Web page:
After years of watching human rights abuses, censorship and detention of civilians in Syria for no other reason than them writing or even commenting on Syria in a negative way, the latest arrest hits me very personally. Razan Ghazzawi is a personal friend, and as others have said much better than I ever could, a heroic individual, and I will add, a true Syrian.
Like many others, I “virtually met” Razan in her role as a blogger. I admired her attention to all kinds of issues, especially Palestine and the fate of the Palestinian refugees in Lebanon, but also her dedication to other issues such as animal rights and women’s rights. I admired her bravery to personally campaign for each and every man or woman detained for expressing their views, and there are probably 20 or so campaigns she sent to me, which I circulated in my own network. I asked her to join the anti-imperialist translations collective I founded, Tlaxcala, and she was enthusiastic, though, never had much time to for it, which was understandable, given her intense writing and research activities as well as her very extensive on-the-ground activities. Our friendship grew, as well as my awareness that she was an outstanding communicator, so I invited her to be one of the speakers at a convention I was organising (not about blogging, but about the concept of living under occupation and attempts to make an Italian public become familiar with the idea of Palestinian right of return and the refugee situation). Unfortunately, she was unable to make it.
It was due to Razan’s older blogs, Decentering Damascus, especially (which contains some of the best writing I’ve ever encountered), but also Free Occupied Syrian Golan and Damascus Spring, which introduced me to the Damascus Spring movement and the repression they underwent, which prior to then, I had not been remotely aware of. She had an archive of Asmi Bishara writing in a blog as well. She gave me permission to use many of her photos on posts for my blog and site and quite often, I would republish her articles on them as well. Later, I got to know her even better, as her posts became more personal, though always strong and focused, on the blog everyone knows well, Razaniyyat. In an interview for Maktoob, when asked who my favourite writers were, it was easy to come up with a list, and topping the list was Razan. Her writing is simply intense, and it could only be because of her very powerful sense of justice, her keen perception and her amazing humanity and compassion for people and animals.
But I wonder if the “authorities” who stole her liberty and are detaining her realise that they do not have an enemy at all. This is the huge mistake that the regime makes, by pointing the finger at various outside entities or a perversion of the idea of patriotic spirit in their repression of dissent and in their will to quelch all who are perceived as their enemy. They fail to realise in the desperate clinging to power, that they are killing off those who love Syria. So, after reading once again the blog of hers that meant the most to me, tears running down my face worrying about her well-being, I invite you to read just one passage and to ask yourselves: is Syria’s regime so afraid of Syrians who THINK about Syria and question it and seek to belong to it as much as their hearts want them to?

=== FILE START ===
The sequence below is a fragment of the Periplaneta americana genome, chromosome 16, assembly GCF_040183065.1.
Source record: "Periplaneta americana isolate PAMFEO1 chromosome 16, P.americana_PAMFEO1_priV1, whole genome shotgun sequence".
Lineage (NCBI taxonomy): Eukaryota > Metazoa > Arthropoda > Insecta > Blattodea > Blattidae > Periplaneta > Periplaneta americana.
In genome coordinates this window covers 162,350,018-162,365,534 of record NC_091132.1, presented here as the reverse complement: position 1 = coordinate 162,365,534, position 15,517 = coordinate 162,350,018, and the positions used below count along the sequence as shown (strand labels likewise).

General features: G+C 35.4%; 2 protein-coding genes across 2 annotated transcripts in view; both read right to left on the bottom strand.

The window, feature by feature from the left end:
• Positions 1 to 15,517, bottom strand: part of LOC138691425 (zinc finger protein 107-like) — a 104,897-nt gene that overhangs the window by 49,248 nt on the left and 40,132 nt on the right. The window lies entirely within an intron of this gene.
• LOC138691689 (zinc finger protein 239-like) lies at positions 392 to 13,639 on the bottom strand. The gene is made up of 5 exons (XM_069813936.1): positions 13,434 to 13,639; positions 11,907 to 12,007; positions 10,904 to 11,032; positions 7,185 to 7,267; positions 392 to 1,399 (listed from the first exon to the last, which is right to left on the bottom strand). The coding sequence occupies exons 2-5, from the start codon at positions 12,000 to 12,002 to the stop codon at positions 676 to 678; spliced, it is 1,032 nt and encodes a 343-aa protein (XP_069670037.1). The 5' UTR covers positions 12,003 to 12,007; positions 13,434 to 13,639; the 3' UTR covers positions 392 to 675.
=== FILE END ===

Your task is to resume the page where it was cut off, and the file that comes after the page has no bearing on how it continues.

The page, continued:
“With a country and our belonging to it, the process becomes rather complex. Each Syrian loves her Syria, and each fights or not, to maintain the Syria she sees or wants to see growing. I think most of our belonging to Syria is either fictionist if not imagined. For some, Syria lies in Syrian food, for others it lies in old cafes in Old Damascus. Some belongings to Syria lie in the longing for her. I think some belongings are “touristy” when it comes to Syria’s traditional atmosphere.
Syrian becomes its “ornamentation”.
I believe racism, sexism, sectarianism, human rights’ abuse, are unconsciously celebrated in the Syrian daily life. Just like the Syrians are now the prime reason for everything wrong happens in Lebanon, the Iraqi refugees are the prime reason of everything wrong happens in Syria, if one caught AIDS, it’s an Iraqi girl, if one cannot find a job, it’s the Iraqis’ fault, if a family are sleeping in the streets, it’s the Iraqis fault. Syrians now, and away from the regime’s tyranny, are constructing the “Syrianism” within this binary opposition “Syrians/Iraqis”, as a continuous process that started with the “Syrians/Lebanon”. Syrians are formulating a belonging to Syrian in opposition to the “new comers” of Syria.
I am not here trying to unfold the current Syrianism in order to come up with another, I don’t like fixed entities, I like chaos, I trust chaotic identities. My Arabism is like no other Arabist, neither is my Syrianism. To be a Syrian is not a question to be answered or to look for, it shouldn’t be there or obvious, it should be a repeatedly questioned question.”
Also, in 2007, her article about the censoring of Facebook is definitely worth a read.
Now, all I can add after this is: please participate in all the campaigns to free Razan. A petition: http://www.avaaz.org/en/free_razan/ a Facebook page with many useful campaigns: https://www.facebook.com/freerazan and a site with many useful links: http://freerazan.pen.io/
Please write, call, share information, use the #FreeRazan hashtag on Twitter and don’t stop until Razan is safe at home with her family, friends and loved ones. ALL Syrian detainees MUST be freed immediately.